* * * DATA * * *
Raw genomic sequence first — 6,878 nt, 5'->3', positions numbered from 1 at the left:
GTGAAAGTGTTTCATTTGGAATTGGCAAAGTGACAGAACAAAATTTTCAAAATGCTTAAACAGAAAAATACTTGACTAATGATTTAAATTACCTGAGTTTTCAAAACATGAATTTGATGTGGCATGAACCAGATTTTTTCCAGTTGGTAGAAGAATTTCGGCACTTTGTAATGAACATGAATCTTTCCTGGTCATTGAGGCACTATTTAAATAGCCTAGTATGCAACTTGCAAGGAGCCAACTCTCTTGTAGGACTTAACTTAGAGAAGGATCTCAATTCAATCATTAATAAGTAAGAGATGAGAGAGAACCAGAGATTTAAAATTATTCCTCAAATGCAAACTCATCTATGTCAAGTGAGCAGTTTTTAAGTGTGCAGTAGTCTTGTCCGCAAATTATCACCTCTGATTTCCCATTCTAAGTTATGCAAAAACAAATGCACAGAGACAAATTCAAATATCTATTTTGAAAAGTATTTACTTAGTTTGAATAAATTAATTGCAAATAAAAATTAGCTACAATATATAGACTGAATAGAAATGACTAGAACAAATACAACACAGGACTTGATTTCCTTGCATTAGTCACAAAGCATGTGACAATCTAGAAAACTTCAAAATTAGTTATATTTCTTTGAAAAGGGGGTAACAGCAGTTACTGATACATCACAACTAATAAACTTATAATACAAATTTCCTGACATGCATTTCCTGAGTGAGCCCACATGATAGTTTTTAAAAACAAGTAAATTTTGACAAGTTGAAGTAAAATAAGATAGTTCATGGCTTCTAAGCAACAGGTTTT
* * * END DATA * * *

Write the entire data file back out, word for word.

Raw genomic sequence first — 6,878 nt, 5'->3', positions numbered from 1 at the left:
GTGAAAGTGTTTCATTTGGAATTGGCAAAGTGACAGAACAAAATTTTCAAAATGCTTAAACAGAAAAATACTTGACTAATGATTTAAATTACCTGAGTTTTCAAAACATGAATTTGATGTGGCATGAACCAGATTTTTTCCAGTTGGTAGAAGAATTTCGGCACTTTGTAATGAACATGAATCTTTCCTGGTCATTGAGGCACTATTTAAATAGCCTAGTATGCAACTTGCAAGGAGCCAACTCTCTTGTAGGACTTAACTTAGAGAAGGATCTCAATTCAATCATTAATAAGTAAGAGATGAGAGAGAACCAGAGATTTAAAATTATTCCTCAAATGCAAACTCATCTATGTCAAGTGAGCAGTTTTTAAGTGTGCAGTAGTCTTGTCCGCAAATTATCACCTCTGATTTCCCATTCTAAGTTATGCAAAAACAAATGCACAGAGACAAATTCAAATATCTATTTTGAAAAGTATTTACTTAGTTTGAATAAATTAATTGCAAATAAAAATTAGCTACAATATATAGACTGAATAGAAATGACTAGAACAAATACAACACAGGACTTGATTTCCTTGCATTAGTCACAAAGCATGTGACAATCTAGAAAACTTCAAAATTAGTTATATTTCTTTGAAAAGGGGGTAACAGCAGTTACTGATACATCACAACTAATAAACTTATAATACAAATTTCCTGACATGCATTTCCTGAGTGAGCCCACATGATAGTTTTTAAAAACAAGTAAATTTTGACAAGTTGAAGTAAAATAAGATAGTTCATGGCTTCTAAGCAACAGGTTTT